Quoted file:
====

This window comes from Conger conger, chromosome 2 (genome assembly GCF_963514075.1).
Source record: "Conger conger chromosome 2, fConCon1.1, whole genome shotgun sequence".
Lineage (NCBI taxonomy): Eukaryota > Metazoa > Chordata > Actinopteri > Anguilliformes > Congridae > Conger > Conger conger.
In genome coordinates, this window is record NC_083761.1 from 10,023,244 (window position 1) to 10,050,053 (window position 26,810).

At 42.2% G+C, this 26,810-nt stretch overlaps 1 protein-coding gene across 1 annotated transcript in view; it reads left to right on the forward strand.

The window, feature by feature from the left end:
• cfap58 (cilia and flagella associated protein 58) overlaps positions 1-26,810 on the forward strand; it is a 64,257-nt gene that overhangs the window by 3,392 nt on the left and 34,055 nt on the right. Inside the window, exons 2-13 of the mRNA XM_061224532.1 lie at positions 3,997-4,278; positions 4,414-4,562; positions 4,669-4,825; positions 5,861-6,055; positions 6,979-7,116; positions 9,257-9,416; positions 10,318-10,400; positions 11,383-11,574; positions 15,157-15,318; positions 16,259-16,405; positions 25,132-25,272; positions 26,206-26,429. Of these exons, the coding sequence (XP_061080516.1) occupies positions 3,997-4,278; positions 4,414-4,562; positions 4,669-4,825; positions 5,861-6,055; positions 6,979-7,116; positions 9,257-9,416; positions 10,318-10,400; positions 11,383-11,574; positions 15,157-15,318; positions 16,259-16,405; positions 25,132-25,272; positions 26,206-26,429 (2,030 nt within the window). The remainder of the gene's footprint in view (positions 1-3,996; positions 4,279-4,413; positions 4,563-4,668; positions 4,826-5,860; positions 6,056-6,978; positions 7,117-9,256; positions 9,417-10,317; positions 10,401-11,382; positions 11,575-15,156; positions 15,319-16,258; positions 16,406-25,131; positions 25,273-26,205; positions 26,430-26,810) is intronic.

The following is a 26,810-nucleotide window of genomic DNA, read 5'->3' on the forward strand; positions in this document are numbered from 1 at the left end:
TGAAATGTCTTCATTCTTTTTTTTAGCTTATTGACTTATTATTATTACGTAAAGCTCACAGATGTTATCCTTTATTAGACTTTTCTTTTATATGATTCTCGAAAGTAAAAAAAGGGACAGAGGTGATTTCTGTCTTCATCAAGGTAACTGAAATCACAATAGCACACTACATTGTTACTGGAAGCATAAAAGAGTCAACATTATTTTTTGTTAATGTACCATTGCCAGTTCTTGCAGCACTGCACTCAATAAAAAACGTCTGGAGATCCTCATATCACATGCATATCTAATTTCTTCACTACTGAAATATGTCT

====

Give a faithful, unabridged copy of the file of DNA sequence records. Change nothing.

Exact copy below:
This window comes from Conger conger, chromosome 2 (genome assembly GCF_963514075.1).
Source record: "Conger conger chromosome 2, fConCon1.1, whole genome shotgun sequence".
Lineage (NCBI taxonomy): Eukaryota > Metazoa > Chordata > Actinopteri > Anguilliformes > Congridae > Conger > Conger conger.
In genome coordinates, this window is record NC_083761.1 from 10,023,244 (window position 1) to 10,050,053 (window position 26,810).

At 42.2% G+C, this 26,810-nt stretch overlaps 1 protein-coding gene across 1 annotated transcript in view; it reads left to right on the forward strand.

The window, feature by feature from the left end:
• cfap58 (cilia and flagella associated protein 58) overlaps positions 1-26,810 on the forward strand; it is a 64,257-nt gene that overhangs the window by 3,392 nt on the left and 34,055 nt on the right. Inside the window, exons 2-13 of the mRNA XM_061224532.1 lie at positions 3,997-4,278; positions 4,414-4,562; positions 4,669-4,825; positions 5,861-6,055; positions 6,979-7,116; positions 9,257-9,416; positions 10,318-10,400; positions 11,383-11,574; positions 15,157-15,318; positions 16,259-16,405; positions 25,132-25,272; positions 26,206-26,429. Of these exons, the coding sequence (XP_061080516.1) occupies positions 3,997-4,278; positions 4,414-4,562; positions 4,669-4,825; positions 5,861-6,055; positions 6,979-7,116; positions 9,257-9,416; positions 10,318-10,400; positions 11,383-11,574; positions 15,157-15,318; positions 16,259-16,405; positions 25,132-25,272; positions 26,206-26,429 (2,030 nt within the window). The remainder of the gene's footprint in view (positions 1-3,996; positions 4,279-4,413; positions 4,563-4,668; positions 4,826-5,860; positions 6,056-6,978; positions 7,117-9,256; positions 9,417-10,317; positions 10,401-11,382; positions 11,575-15,156; positions 15,319-16,258; positions 16,406-25,131; positions 25,273-26,205; positions 26,430-26,810) is intronic.

The following is a 26,810-nucleotide window of genomic DNA, read 5'->3' on the forward strand; positions in this document are numbered from 1 at the left end:
TGAAATGTCTTCATTCTTTTTTTTAGCTTATTGACTTATTATTATTACGTAAAGCTCACAGATGTTATCCTTTATTAGACTTTTCTTTTATATGATTCTCGAAAGTAAAAAAAGGGACAGAGGTGATTTCTGTCTTCATCAAGGTAACTGAAATCACAATAGCACACTACATTGTTACTGGAAGCATAAAAGAGTCAACATTATTTTTTGTTAATGTACCATTGCCAGTTCTTGCAGCACTGCACTCAATAAAAAACGTCTGGAGATCCTCATATCACATGCATATCTAATTTCTTCACTACTGAAATATGTCT